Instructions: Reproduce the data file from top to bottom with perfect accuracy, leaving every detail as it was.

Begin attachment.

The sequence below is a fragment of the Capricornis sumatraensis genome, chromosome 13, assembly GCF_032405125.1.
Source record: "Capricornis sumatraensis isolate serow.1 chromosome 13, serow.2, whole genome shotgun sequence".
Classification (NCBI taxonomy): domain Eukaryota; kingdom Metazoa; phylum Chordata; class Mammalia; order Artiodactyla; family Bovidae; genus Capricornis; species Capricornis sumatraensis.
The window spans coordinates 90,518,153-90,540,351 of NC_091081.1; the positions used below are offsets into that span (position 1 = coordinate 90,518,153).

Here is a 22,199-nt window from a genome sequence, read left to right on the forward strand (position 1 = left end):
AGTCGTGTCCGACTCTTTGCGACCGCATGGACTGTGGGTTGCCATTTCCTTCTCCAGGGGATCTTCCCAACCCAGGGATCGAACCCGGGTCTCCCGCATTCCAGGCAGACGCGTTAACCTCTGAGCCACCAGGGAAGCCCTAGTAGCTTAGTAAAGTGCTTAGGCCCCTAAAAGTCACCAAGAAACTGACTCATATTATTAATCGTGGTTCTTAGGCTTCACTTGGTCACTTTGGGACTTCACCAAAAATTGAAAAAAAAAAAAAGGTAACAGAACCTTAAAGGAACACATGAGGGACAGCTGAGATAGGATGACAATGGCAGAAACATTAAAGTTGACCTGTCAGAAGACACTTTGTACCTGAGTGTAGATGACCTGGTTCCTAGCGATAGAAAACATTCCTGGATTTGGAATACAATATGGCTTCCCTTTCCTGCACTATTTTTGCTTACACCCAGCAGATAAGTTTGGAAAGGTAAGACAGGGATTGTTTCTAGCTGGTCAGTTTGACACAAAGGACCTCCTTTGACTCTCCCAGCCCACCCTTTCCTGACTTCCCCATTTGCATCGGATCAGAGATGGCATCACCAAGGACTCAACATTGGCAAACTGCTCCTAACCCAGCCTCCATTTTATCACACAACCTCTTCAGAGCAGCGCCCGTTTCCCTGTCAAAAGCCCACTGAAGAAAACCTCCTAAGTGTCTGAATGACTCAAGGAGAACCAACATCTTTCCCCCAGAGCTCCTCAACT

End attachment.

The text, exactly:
The sequence below is a fragment of the Capricornis sumatraensis genome, chromosome 13, assembly GCF_032405125.1.
Source record: "Capricornis sumatraensis isolate serow.1 chromosome 13, serow.2, whole genome shotgun sequence".
Classification (NCBI taxonomy): domain Eukaryota; kingdom Metazoa; phylum Chordata; class Mammalia; order Artiodactyla; family Bovidae; genus Capricornis; species Capricornis sumatraensis.
The window spans coordinates 90,518,153-90,540,351 of NC_091081.1; the positions used below are offsets into that span (position 1 = coordinate 90,518,153).

Here is a 22,199-nt window from a genome sequence, read left to right on the forward strand (position 1 = left end):
AGTCGTGTCCGACTCTTTGCGACCGCATGGACTGTGGGTTGCCATTTCCTTCTCCAGGGGATCTTCCCAACCCAGGGATCGAACCCGGGTCTCCCGCATTCCAGGCAGACGCGTTAACCTCTGAGCCACCAGGGAAGCCCTAGTAGCTTAGTAAAGTGCTTAGGCCCCTAAAAGTCACCAAGAAACTGACTCATATTATTAATCGTGGTTCTTAGGCTTCACTTGGTCACTTTGGGACTTCACCAAAAATTGAAAAAAAAAAAAAGGTAACAGAACCTTAAAGGAACACATGAGGGACAGCTGAGATAGGATGACAATGGCAGAAACATTAAAGTTGACCTGTCAGAAGACACTTTGTACCTGAGTGTAGATGACCTGGTTCCTAGCGATAGAAAACATTCCTGGATTTGGAATACAATATGGCTTCCCTTTCCTGCACTATTTTTGCTTACACCCAGCAGATAAGTTTGGAAAGGTAAGACAGGGATTGTTTCTAGCTGGTCAGTTTGACACAAAGGACCTCCTTTGACTCTCCCAGCCCACCCTTTCCTGACTTCCCCATTTGCATCGGATCAGAGATGGCATCACCAAGGACTCAACATTGGCAAACTGCTCCTAACCCAGCCTCCATTTTATCACACAACCTCTTCAGAGCAGCGCCCGTTTCCCTGTCAAAAGCCCACTGAAGAAAACCTCCTAAGTGTCTGAATGACTCAAGGAGAACCAACATCTTTCCCCCAGAGCTCCTCAACT